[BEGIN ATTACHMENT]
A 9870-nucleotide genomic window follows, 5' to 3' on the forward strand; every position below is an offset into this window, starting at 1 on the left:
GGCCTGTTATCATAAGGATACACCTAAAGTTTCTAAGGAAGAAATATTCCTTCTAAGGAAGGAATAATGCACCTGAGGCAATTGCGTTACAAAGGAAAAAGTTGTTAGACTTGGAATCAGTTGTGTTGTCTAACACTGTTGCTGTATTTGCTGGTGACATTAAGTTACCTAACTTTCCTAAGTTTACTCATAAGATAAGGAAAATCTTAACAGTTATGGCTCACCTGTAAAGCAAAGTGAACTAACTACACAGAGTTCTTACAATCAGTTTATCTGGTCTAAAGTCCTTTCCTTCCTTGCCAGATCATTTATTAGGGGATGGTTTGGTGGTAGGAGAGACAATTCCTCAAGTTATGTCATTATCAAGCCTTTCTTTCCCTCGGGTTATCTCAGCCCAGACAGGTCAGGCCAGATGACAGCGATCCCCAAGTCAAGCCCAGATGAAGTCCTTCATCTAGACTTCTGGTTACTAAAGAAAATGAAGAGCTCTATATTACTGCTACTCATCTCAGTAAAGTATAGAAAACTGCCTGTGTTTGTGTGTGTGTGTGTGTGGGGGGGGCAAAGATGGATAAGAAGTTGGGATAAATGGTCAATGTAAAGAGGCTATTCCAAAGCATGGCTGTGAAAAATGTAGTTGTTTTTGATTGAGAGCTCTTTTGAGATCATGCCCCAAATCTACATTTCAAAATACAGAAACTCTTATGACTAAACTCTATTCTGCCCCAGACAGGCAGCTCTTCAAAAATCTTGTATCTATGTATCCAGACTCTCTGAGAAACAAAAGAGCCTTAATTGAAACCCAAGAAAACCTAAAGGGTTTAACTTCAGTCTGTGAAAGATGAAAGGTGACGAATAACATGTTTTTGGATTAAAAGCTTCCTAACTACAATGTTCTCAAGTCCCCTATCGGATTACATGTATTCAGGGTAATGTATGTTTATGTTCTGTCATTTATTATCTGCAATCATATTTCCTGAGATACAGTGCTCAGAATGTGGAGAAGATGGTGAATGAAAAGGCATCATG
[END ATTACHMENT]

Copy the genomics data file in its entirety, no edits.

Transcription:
A 9870-nucleotide genomic window follows, 5' to 3' on the forward strand; every position below is an offset into this window, starting at 1 on the left:
GGCCTGTTATCATAAGGATACACCTAAAGTTTCTAAGGAAGAAATATTCCTTCTAAGGAAGGAATAATGCACCTGAGGCAATTGCGTTACAAAGGAAAAAGTTGTTAGACTTGGAATCAGTTGTGTTGTCTAACACTGTTGCTGTATTTGCTGGTGACATTAAGTTACCTAACTTTCCTAAGTTTACTCATAAGATAAGGAAAATCTTAACAGTTATGGCTCACCTGTAAAGCAAAGTGAACTAACTACACAGAGTTCTTACAATCAGTTTATCTGGTCTAAAGTCCTTTCCTTCCTTGCCAGATCATTTATTAGGGGATGGTTTGGTGGTAGGAGAGACAATTCCTCAAGTTATGTCATTATCAAGCCTTTCTTTCCCTCGGGTTATCTCAGCCCAGACAGGTCAGGCCAGATGACAGCGATCCCCAAGTCAAGCCCAGATGAAGTCCTTCATCTAGACTTCTGGTTACTAAAGAAAATGAAGAGCTCTATATTACTGCTACTCATCTCAGTAAAGTATAGAAAACTGCCTGTGTTTGTGTGTGTGTGTGTGTGGGGGGGGCAAAGATGGATAAGAAGTTGGGATAAATGGTCAATGTAAAGAGGCTATTCCAAAGCATGGCTGTGAAAAATGTAGTTGTTTTTGATTGAGAGCTCTTTTGAGATCATGCCCCAAATCTACATTTCAAAATACAGAAACTCTTATGACTAAACTCTATTCTGCCCCAGACAGGCAGCTCTTCAAAAATCTTGTATCTATGTATCCAGACTCTCTGAGAAACAAAAGAGCCTTAATTGAAACCCAAGAAAACCTAAAGGGTTTAACTTCAGTCTGTGAAAGATGAAAGGTGACGAATAACATGTTTTTGGATTAAAAGCTTCCTAACTACAATGTTCTCAAGTCCCCTATCGGATTACATGTATTCAGGGTAATGTATGTTTATGTTCTGTCATTTATTATCTGCAATCATATTTCCTGAGATACAGTGCTCAGAATGTGGAGAAGATGGTGAATGAAAAGGCATCATG